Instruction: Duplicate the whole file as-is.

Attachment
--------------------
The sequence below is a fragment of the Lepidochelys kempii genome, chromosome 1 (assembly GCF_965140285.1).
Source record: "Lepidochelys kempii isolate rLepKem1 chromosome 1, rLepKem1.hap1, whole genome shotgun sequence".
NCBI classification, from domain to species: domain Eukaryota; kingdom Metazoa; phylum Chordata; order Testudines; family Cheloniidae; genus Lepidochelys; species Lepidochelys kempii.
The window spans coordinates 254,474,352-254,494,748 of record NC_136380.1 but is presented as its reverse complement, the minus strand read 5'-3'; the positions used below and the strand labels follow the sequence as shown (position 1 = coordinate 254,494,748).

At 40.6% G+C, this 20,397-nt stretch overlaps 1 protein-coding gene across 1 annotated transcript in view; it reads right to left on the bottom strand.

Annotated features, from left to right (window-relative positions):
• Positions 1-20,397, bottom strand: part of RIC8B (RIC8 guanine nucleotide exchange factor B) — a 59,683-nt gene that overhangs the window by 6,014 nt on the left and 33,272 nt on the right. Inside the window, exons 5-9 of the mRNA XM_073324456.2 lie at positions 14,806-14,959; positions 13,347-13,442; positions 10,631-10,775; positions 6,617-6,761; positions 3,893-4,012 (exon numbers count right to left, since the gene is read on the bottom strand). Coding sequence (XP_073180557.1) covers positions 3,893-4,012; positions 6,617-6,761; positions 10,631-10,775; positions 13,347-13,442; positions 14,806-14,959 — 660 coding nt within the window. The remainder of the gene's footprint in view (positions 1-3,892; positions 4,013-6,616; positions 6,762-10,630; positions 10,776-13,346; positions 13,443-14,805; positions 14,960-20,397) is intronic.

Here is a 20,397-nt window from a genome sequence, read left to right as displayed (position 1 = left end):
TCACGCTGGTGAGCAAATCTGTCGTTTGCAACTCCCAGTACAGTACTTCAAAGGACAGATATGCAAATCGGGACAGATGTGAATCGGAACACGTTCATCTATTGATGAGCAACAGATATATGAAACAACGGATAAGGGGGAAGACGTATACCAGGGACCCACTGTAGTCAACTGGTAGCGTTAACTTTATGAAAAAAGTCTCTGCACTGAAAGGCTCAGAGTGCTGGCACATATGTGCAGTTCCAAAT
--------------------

The sequence below is a fragment of the Lepidochelys kempii genome, chromosome 1 (assembly GCF_965140285.1).
Source record: "Lepidochelys kempii isolate rLepKem1 chromosome 1, rLepKem1.hap1, whole genome shotgun sequence".
NCBI classification, from domain to species: domain Eukaryota; kingdom Metazoa; phylum Chordata; order Testudines; family Cheloniidae; genus Lepidochelys; species Lepidochelys kempii.
The window spans coordinates 254,474,352-254,494,748 of record NC_136380.1 but is presented as its reverse complement, the minus strand read 5'-3'; the positions used below and the strand labels follow the sequence as shown (position 1 = coordinate 254,494,748).

At 40.6% G+C, this 20,397-nt stretch overlaps 1 protein-coding gene across 1 annotated transcript in view; it reads right to left on the bottom strand.

Annotated features, from left to right (window-relative positions):
• Positions 1-20,397, bottom strand: part of RIC8B (RIC8 guanine nucleotide exchange factor B) — a 59,683-nt gene that overhangs the window by 6,014 nt on the left and 33,272 nt on the right. Inside the window, exons 5-9 of the mRNA XM_073324456.2 lie at positions 14,806-14,959; positions 13,347-13,442; positions 10,631-10,775; positions 6,617-6,761; positions 3,893-4,012 (exon numbers count right to left, since the gene is read on the bottom strand). Coding sequence (XP_073180557.1) covers positions 3,893-4,012; positions 6,617-6,761; positions 10,631-10,775; positions 13,347-13,442; positions 14,806-14,959 — 660 coding nt within the window. The remainder of the gene's footprint in view (positions 1-3,892; positions 4,013-6,616; positions 6,762-10,630; positions 10,776-13,346; positions 13,443-14,805; positions 14,960-20,397) is intronic.

Here is a 20,397-nt window from a genome sequence, read left to right as displayed (position 1 = left end):
TCACGCTGGTGAGCAAATCTGTCGTTTGCAACTCCCAGTACAGTACTTCAAAGGACAGATATGCAAATCGGGACAGATGTGAATCGGAACACGTTCATCTATTGATGAGCAACAGATATATGAAACAACGGATAAGGGGGAAGACGTATACCAGGGACCCACTGTAGTCAACTGGTAGCGTTAACTTTATGAAAAAAGTCTCTGCACTGAAAGGCTCAGAGTGCTGGCACATATGTGCAGTTCCAAAT